PIERRE – The Legislature’s rules review committee decided Thursday to seek broader oversight of the regulations written by state government agencies.
Committee members voted 5-0 in favor of a draft that will be circulated to legislative leaders from both political parties for their advice.
If there is agreement the proposed changes would be submitted for consideration in the 2013 legislative session that opens Jan. 8.
“This has been very educational,” Sen. Jean Hunhoff, R-Yankton, said. She is the committee’s chairman.
The approved draft calls for clarifying the rules review committee’s existing authority to allow an agency’s rules to take effect or be sent back to an earlier step in the rule-making process.
Technically the committee doesn’t have the legal authority to approve or amend rules submitted by agencies. The proposed change calls for declaring the rule-making process is complete to the committee’s satisfaction.
There also would be an expansion of the committee’s authority. The members want to be able to suggest amendments to an agency’s proposed rules when those rules come before the committee for review, rather than telling the agency to go back and work on changes.
The amendments would need to within the scope of what was previously covered in the agency’s public hearing.
“That would be hard,” Sen. Mike Vehle, R-Mitchell, said.
Agency officials could accept the amendments on the spot or hold another hearing if they chose.
The committee at its meeting last week told several agencies to step back on parts of their rules.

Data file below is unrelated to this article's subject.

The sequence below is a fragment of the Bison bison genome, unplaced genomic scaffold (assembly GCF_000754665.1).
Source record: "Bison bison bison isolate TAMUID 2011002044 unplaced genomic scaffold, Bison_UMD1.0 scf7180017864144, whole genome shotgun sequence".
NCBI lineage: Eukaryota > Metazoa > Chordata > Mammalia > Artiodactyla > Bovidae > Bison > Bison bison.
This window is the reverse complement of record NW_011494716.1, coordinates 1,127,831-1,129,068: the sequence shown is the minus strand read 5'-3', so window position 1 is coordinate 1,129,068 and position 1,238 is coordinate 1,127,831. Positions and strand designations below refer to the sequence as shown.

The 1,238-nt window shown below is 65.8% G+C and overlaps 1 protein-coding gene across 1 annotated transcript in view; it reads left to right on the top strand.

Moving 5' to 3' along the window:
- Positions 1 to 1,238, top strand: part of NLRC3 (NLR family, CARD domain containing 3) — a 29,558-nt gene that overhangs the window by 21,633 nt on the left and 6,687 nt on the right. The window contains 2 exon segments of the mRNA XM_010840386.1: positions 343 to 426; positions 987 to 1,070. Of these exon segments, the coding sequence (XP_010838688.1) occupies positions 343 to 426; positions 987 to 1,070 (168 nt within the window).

Earlier this year the committee directed the state Transportation Commission and the state Game, Fish and Parks Commission to revert to earlier steps, respectively on tourist-oriented directional signs and bighorn sheep license auction.
The rules review committee members also want to strengthen their authority to suspend an agency’s rules.
They already have the power to order a suspension until the end of the next session of the Legislature, but the committee wants state law to say the committee can introduce legislation that would make a suspension permanent.
Currently state law doesn’t address what happens after a suspension is ordered by the committee. “This is an attempt to fill in that piece of the puzzle,” Doug Decker, the committee’s lawyer, said. He is a member of the Legislative Research Council staff.
The committee this year decided to hold a suspension hearing on legal-advertising rates paid to newspapers. The state Bureau of Administration instead withdrew the proposed rate increases.
Agencies can make rules and regulations only within the authority granted to them by the Legislature. The rules review committee's purpose is to see whether agencies have stayed within their authority.